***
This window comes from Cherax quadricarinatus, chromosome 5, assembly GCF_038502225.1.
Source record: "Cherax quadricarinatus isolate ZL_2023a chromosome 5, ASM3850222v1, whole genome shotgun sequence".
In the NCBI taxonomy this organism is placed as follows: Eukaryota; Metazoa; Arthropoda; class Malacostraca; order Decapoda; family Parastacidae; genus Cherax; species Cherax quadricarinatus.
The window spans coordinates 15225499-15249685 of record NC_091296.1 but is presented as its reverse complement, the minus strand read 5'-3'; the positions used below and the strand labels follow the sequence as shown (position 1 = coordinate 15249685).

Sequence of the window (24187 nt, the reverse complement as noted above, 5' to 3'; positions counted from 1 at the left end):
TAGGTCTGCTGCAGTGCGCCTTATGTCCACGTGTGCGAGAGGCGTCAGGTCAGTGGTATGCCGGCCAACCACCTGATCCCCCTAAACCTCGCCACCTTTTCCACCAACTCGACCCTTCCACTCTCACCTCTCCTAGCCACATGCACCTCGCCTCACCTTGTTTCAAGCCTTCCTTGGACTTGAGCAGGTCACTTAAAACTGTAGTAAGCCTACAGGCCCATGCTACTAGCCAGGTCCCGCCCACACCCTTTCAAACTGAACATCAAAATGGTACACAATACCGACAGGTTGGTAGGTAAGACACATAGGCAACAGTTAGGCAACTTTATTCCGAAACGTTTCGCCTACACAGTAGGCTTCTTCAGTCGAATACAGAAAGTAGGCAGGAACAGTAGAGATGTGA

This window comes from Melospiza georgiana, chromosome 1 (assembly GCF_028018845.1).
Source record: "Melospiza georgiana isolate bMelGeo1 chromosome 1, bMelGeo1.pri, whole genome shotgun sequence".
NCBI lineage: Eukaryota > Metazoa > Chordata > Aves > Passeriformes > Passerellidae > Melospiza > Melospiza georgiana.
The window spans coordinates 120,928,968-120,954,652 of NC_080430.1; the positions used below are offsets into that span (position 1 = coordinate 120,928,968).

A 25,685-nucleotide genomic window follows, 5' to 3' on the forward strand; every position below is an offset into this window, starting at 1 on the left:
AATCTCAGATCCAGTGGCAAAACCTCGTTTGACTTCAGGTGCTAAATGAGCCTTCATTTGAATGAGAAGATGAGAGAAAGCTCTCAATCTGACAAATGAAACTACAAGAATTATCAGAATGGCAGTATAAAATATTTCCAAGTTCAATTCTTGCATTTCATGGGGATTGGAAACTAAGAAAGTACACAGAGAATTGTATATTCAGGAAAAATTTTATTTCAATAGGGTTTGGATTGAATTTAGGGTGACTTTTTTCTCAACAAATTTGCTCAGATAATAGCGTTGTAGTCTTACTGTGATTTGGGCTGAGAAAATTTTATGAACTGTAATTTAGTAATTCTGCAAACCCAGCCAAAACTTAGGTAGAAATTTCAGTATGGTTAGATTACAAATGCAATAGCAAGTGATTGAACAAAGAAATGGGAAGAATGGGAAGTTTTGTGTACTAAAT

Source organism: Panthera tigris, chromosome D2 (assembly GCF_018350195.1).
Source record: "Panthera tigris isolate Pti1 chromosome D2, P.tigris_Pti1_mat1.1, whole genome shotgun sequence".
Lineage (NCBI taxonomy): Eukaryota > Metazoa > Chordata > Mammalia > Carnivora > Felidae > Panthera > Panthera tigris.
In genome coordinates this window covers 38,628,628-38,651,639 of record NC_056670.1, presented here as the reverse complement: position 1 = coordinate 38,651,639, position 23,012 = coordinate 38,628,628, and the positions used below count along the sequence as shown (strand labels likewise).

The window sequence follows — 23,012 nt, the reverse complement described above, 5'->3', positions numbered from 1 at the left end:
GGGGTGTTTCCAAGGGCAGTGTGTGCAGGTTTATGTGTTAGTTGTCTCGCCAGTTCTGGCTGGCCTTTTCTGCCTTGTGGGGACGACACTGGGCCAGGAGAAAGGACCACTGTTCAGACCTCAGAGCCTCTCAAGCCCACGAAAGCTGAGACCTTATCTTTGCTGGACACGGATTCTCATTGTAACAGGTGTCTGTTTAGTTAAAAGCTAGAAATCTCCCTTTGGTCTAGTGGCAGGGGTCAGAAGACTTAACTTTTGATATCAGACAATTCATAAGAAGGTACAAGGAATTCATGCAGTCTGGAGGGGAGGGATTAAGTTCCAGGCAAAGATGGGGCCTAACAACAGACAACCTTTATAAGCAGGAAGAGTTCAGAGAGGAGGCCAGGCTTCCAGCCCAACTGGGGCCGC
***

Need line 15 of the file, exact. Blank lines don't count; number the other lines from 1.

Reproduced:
Lineage (NCBI taxonomy): Eukaryota > Metazoa > Chordata > Mammalia > Carnivora > Felidae > Panthera > Panthera tigris.